Synchronizing Indian CSR Endeavor of Industry: Water Sector

Synchronizing Indian CSR Endeavor of Industry: Water Sector

Sabyasachi Nayak (Confederation of Indian Industry, Jaipur, India)
Copyright: © 2014 |Pages: 12
DOI: 10.4018/ijcesc.2014070101
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Abstract

Through the prism of CSR industry can take a stride in evolving its relationship with the stakeholders. CSR in India is currently compulsory and statutory for certain industry, excluding activities undertaken in pursuance of the normal course of business of a company. A FGD conducted with select industry and subsequent SWOT Analysis focuses on the role of industry in effective management of water resources by using CSR funds for better results. The proposed 3C- Community Concern Consensus principle is based on FGD that should be explored further to address the issue of water management holistically. This paper contributes to the existing literature and advocates the industry to prioritized water management in their plentitude of CSR endeavor.
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Background

The 21st century is characterized by unprecedented challenges and opportunities, arising from globalization, the desire for inclusive development and the imperatives of climate change. It is recognized the world over that integrating social, environmental and ethical responsibilities into the governance of businesses ensures their long term success, competitiveness and sustainability. (LS)Profitable companies make important contributions to society. They create jobs and help finance the general welfare of the population. But companies are not just operating in a market. They are also operating within a culture, a local community and a political system. The debate surrounding corporate social responsibility (CSR) is concerned with the role companies play in this broader social context. (NMFA, 2009) Hence, adoption of responsible business practices in the interest of the social set-up and the environment are as vital as their financial and operational performance. (SEBI,2012) Therefore, in recent years, increasing attention has been given to the concept of CSR as a postulate for ethical behavior of business and as a basis for good corporate citizenship. Luetkenhorst, 2004

CSR means different things to different people. (WB, 2004) It can best be understood in terms of the changing relationship between business and society. CSR can be understood in terms of different stakeholders and the issues that they are concerned with. CSR therefore means balancing the interests of a wider group of stakeholders and strategically managing the interconnected social, environmental and economic impacts of business activities. (UNIDO, 2002). CSR refers to companies taking responsibility for their impact on society. It can bring benefits in terms of risk management, cost savings, access to capital, customer relationships, human resource management, and innovation capacity. (EC, 2013).Through CSR businesses contribute to sustainable development. (EMF, 2004) CSR undertakings are the voluntary actions that business can take, over and above compliance with minimum legal requirements, to address both its own competitive interests and the interests of wider society. The breadth of business CSR strategies and initiative has expanded dramatically over the last decade. Activities embraced under the rubric of CSR vary from one-off philanthropic contributions to measures more centrally integrated as part of core business performance. (WB, 2006)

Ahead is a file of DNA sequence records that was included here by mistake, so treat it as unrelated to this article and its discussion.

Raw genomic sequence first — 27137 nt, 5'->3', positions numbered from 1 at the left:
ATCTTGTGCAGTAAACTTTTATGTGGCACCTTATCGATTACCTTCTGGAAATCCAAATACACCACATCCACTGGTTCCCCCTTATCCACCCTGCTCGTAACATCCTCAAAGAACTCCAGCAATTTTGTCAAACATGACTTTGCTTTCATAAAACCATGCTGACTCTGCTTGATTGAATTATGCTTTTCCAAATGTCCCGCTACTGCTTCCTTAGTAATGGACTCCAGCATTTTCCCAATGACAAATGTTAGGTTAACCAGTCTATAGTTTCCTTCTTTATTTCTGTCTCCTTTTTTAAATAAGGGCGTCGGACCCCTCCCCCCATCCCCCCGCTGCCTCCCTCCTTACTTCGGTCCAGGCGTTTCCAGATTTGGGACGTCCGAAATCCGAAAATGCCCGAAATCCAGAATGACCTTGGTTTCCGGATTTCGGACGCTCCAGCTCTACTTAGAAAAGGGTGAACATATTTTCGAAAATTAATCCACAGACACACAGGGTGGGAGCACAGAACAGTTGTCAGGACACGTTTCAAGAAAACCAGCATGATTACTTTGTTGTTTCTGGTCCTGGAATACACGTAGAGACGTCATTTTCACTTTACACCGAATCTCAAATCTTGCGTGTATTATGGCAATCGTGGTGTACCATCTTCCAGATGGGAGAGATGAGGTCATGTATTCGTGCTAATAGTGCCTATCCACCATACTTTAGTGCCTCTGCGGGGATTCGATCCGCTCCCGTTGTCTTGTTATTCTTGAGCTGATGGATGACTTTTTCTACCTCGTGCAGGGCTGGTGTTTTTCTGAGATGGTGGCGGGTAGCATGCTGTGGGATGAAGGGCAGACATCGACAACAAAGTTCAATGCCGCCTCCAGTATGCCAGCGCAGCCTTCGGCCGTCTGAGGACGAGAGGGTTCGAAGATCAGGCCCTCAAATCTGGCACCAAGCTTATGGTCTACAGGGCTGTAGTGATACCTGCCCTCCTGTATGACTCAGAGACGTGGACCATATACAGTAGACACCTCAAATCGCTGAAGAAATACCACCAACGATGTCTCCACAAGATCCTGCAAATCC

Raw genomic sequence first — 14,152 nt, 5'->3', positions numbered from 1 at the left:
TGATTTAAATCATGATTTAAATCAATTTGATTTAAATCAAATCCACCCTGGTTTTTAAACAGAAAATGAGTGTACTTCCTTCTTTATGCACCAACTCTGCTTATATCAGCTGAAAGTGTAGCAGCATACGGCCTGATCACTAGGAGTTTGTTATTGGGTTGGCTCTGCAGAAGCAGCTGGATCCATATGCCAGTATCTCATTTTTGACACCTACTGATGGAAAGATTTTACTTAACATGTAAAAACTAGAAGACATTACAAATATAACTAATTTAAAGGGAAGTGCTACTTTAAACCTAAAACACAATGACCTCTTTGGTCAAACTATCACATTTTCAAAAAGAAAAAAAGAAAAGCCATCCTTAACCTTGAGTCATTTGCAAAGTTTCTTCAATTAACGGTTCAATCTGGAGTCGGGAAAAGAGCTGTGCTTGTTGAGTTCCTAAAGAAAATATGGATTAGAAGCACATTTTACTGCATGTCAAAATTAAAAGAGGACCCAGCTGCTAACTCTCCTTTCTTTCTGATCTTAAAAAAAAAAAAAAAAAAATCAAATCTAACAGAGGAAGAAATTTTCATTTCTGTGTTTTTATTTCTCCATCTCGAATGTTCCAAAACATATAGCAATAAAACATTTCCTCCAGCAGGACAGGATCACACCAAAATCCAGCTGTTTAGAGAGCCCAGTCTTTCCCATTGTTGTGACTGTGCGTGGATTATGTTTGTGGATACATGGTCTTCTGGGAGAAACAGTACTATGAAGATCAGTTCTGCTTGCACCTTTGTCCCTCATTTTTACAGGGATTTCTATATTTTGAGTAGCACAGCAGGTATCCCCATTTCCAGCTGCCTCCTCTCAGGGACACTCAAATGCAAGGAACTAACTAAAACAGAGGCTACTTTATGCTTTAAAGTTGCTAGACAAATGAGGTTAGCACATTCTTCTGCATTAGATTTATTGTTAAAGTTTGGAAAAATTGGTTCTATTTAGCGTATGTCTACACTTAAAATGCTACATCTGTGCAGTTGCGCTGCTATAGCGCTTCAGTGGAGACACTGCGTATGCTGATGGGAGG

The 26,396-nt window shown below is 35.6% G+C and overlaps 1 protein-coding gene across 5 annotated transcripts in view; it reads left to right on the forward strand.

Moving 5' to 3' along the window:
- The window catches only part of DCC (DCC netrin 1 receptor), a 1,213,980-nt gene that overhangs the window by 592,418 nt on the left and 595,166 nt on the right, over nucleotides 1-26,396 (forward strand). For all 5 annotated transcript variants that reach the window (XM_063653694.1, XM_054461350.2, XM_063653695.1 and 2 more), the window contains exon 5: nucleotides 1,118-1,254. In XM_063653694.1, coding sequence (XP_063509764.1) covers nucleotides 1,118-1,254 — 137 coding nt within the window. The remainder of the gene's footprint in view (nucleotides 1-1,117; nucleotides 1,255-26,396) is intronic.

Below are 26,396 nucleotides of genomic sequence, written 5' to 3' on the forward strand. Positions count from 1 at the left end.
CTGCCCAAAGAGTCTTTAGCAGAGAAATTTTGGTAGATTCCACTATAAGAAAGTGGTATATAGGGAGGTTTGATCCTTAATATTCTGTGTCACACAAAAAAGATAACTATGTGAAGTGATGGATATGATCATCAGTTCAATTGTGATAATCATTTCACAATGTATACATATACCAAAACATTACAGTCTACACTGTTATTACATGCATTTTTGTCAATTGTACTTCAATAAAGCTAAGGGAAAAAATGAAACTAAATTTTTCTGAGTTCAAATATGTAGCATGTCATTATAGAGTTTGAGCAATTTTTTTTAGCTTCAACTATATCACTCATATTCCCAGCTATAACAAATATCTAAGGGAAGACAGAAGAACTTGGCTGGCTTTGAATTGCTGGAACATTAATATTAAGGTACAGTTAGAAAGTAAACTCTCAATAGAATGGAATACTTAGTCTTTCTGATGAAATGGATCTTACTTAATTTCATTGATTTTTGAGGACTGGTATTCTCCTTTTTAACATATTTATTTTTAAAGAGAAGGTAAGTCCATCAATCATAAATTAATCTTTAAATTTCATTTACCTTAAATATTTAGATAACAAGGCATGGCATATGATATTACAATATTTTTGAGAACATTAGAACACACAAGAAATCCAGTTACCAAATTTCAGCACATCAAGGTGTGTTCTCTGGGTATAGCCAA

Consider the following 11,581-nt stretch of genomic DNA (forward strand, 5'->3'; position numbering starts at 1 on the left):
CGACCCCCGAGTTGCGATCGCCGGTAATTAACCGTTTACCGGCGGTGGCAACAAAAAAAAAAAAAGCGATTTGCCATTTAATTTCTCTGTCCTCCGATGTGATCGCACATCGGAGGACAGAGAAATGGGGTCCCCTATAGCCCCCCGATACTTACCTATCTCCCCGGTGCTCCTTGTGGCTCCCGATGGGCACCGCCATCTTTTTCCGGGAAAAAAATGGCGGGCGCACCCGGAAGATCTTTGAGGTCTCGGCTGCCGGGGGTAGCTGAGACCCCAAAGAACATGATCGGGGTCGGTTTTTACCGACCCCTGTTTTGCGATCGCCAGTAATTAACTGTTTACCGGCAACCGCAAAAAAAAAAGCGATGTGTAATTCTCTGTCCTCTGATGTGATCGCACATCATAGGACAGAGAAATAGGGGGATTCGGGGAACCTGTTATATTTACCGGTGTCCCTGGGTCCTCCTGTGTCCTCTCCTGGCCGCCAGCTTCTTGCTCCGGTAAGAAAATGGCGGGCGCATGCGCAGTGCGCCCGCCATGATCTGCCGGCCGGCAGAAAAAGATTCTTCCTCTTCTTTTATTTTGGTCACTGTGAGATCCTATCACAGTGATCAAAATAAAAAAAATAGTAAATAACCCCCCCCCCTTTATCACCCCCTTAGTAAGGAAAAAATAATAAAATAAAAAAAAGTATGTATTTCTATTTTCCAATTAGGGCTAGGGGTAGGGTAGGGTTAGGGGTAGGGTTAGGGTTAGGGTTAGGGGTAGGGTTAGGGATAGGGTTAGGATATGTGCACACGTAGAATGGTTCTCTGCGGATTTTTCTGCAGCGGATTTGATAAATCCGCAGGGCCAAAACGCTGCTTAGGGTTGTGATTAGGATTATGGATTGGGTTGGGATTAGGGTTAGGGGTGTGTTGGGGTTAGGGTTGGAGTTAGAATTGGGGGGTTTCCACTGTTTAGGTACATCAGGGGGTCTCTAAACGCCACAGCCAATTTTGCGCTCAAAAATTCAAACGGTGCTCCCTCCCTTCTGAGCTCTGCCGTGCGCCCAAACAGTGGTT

Increased global interest in CSR is reflective of a deeper change in the relationship between companies and their stakeholders, as well as society at large. Citizens want to see companies acting as active and responsible citizens so that their capabilities and solutions create a better world. The benefits of being socially and environmentally responsible includes:-Obtaining a social license to operate; Sustainable competitiveness; Innovation and creating new business opportunities; Attracting and retaining quality investors and business partners; Cooperation with local communities;. Risk management: Avoiding crisis due to CSR misconduct; Government support; and Building political capital. (WBI, 2014)

Any business in the world operates in the context of a community. Not all members of the community are investors in the company or its customers. But they are impacted by what the company does. (ET, 2014) Therefore, in a free enterprise, the community is not just another stakeholder in business, but is in fact, the very purpose of its existence. (Kar, 2011) A highly valid critique of the emerging CSR agenda is the fact that it focuses almost exclusively on, and is driven large companies, especially multinational corporations. Until recently the implementation of CSR practices by small and medium sized companies has received minimal attention – even in industrialized countries, let alone developing countries. (Nelson, 2007) CSR has a central role to play for the private sector and its various stakeholders, as well as for the political authorities, if positive opportunities are to be grasped and negative consequences avoided. (NMFA, 2009) CSR has been on the agenda in India for a considerable period of time, and most big Indian corporations are engaged in CSR activities. However, among the many SMEs there are scarce resources available and CSR may be considered too costly. (RNE, 2013)

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